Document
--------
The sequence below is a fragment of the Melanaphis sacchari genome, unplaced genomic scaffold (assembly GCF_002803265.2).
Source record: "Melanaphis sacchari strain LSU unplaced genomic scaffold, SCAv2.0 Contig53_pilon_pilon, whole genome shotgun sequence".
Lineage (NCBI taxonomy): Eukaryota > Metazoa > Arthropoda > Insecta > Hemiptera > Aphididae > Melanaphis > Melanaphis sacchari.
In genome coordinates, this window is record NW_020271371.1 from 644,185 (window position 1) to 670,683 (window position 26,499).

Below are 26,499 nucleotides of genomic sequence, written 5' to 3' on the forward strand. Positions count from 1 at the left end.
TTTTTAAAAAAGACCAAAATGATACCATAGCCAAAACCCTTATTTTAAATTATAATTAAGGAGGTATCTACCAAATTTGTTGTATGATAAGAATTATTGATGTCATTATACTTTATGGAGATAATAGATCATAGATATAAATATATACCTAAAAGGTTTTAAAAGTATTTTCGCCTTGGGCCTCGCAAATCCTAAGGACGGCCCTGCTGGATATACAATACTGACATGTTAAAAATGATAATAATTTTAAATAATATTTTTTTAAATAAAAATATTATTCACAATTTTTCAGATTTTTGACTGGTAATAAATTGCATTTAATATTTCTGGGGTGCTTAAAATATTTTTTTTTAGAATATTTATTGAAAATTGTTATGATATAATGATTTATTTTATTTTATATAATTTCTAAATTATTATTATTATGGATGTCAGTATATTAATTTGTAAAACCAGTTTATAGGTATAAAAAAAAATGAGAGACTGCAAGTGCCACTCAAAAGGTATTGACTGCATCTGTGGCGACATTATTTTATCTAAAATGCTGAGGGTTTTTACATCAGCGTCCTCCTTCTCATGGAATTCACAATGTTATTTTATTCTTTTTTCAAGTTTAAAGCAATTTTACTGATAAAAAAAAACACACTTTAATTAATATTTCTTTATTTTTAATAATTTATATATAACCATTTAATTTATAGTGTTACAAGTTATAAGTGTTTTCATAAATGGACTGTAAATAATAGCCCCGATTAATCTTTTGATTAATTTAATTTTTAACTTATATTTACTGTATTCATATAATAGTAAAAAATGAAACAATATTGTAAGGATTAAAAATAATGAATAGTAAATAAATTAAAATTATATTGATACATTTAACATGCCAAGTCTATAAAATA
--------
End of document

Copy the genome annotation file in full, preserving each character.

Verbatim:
The sequence below is a fragment of the Melanaphis sacchari genome, unplaced genomic scaffold (assembly GCF_002803265.2).
Source record: "Melanaphis sacchari strain LSU unplaced genomic scaffold, SCAv2.0 Contig53_pilon_pilon, whole genome shotgun sequence".
Lineage (NCBI taxonomy): Eukaryota > Metazoa > Arthropoda > Insecta > Hemiptera > Aphididae > Melanaphis > Melanaphis sacchari.
In genome coordinates, this window is record NW_020271371.1 from 644,185 (window position 1) to 670,683 (window position 26,499).

Below are 26,499 nucleotides of genomic sequence, written 5' to 3' on the forward strand. Positions count from 1 at the left end.
TTTTTAAAAAAGACCAAAATGATACCATAGCCAAAACCCTTATTTTAAATTATAATTAAGGAGGTATCTACCAAATTTGTTGTATGATAAGAATTATTGATGTCATTATACTTTATGGAGATAATAGATCATAGATATAAATATATACCTAAAAGGTTTTAAAAGTATTTTCGCCTTGGGCCTCGCAAATCCTAAGGACGGCCCTGCTGGATATACAATACTGACATGTTAAAAATGATAATAATTTTAAATAATATTTTTTTAAATAAAAATATTATTCACAATTTTTCAGATTTTTGACTGGTAATAAATTGCATTTAATATTTCTGGGGTGCTTAAAATATTTTTTTTTAGAATATTTATTGAAAATTGTTATGATATAATGATTTATTTTATTTTATATAATTTCTAAATTATTATTATTATGGATGTCAGTATATTAATTTGTAAAACCAGTTTATAGGTATAAAAAAAAATGAGAGACTGCAAGTGCCACTCAAAAGGTATTGACTGCATCTGTGGCGACATTATTTTATCTAAAATGCTGAGGGTTTTTACATCAGCGTCCTCCTTCTCATGGAATTCACAATGTTATTTTATTCTTTTTTCAAGTTTAAAGCAATTTTACTGATAAAAAAAAACACACTTTAATTAATATTTCTTTATTTTTAATAATTTATATATAACCATTTAATTTATAGTGTTACAAGTTATAAGTGTTTTCATAAATGGACTGTAAATAATAGCCCCGATTAATCTTTTGATTAATTTAATTTTTAACTTATATTTACTGTATTCATATAATAGTAAAAAATGAAACAATATTGTAAGGATTAAAAATAATGAATAGTAAATAAATTAAAATTATATTGATACATTTAACATGCCAAGTCTATAAAATA